Author: Elena Galevska
The COVID-19 pandemic has often led to disappointing business performance, and SMEs across all industries were affected. Many small businesses faced survival issues even in the first month of lockdown, and the crisis doesn’t seem to come to its end any time soon.
In addition to this, the silver tsunami threatens with a massive retiring wave. Numerous SMEs may find it very difficult in the near future to find a new owner and are at high risk of liquidation. Even those who manage to obtain a venture capitalist to buy their company may come to terms with a similar fate – draining the value of the company’s asset and eventually closing down the shop leading, in turn, to higher unemployment, lower tax revenues, depopulation, inequality, and many other social issues.
Thankfully, giving up is not the only option. Transferring ownership to employees can be done as fast as 30 days and it can save both the company, the employees, and the local community.
Employees are natural successors because they are directly concerned with the company’s performance and are usually citizens of local communities. They know all about the firm and how the business is run. Overall, putting the company in the hands of those who helped to build it makes perfect sense.
However, employees typically don’t have the necessary financial resources to buy the company and have problems or are unwilling of getting private loans.
Because of that, the focus of merger-and-acquisition experts shifts to the three common tools:
- Bargain sale to a non-profit sponsor,
- Charitable remainder trust,
- Stock sale.
The bargain sale to a non-profit sponsor is a two-stage conversion, allowing employees to purchase the company at a below-market price.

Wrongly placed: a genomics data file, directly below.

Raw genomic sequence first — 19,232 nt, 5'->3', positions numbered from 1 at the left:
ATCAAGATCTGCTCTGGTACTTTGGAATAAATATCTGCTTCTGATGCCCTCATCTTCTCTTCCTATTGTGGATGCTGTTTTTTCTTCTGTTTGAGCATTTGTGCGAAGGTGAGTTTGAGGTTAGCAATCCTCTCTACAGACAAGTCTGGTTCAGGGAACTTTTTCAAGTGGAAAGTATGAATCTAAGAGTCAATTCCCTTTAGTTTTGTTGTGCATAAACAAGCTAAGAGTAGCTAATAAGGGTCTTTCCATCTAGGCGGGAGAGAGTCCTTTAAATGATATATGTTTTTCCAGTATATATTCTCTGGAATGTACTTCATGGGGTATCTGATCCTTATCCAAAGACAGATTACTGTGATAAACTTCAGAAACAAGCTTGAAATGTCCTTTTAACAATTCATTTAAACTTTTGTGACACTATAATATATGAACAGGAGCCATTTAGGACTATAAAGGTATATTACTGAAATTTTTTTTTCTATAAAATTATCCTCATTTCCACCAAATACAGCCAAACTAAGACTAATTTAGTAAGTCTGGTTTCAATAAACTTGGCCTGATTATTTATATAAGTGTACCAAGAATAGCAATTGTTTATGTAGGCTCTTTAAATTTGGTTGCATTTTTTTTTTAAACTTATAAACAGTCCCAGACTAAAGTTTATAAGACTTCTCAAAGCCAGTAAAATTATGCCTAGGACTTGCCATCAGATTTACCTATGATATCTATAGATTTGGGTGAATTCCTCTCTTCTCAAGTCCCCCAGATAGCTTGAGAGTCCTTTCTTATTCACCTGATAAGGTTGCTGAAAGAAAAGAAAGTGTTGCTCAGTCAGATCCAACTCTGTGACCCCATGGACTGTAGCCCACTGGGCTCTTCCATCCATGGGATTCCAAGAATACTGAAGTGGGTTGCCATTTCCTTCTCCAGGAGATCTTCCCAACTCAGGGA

Charitable remainder trust allows below-market price purchase while providing ongoing income to the seller.
Finally, the stock sale offers tax advantages, hence lowering the seller’s tax liability.
The stock sale is found to be the most viable model, according to the social benefit company Concerned Capital’s studies. There have been numerous successful employee-to-owner conversions using the stock sale model, hundreds of jobs are saved, and the capital remains anchored in the local community. The seller defers capital gains taxation on the sale, and the employees can assume the ownership to continue the years-long business tradition.
Soon, the political focus will turn from immediate and ad hoc crisis response to systematically support the recovery of the economy, saving businesses, and stabilizing the communities – all of which can be done through employee ownership. The tools for the much-needed conversions have already been developed, but further promotion and support are required to significantly increase the number of employee-owned companies. More information about the ownership transfer toolkit can be found here.
Several organizations around the world are putting the effort to spread the knowledge regarding employee ownership options to achieve the multiple benefits that stem from it. Our institute does it in Slovenia. We have recently drafted legislation that would incentivize conversions and started working with pilots, to implement employee ownership in Slovenian businesses. Write to us and we’ll tell you more.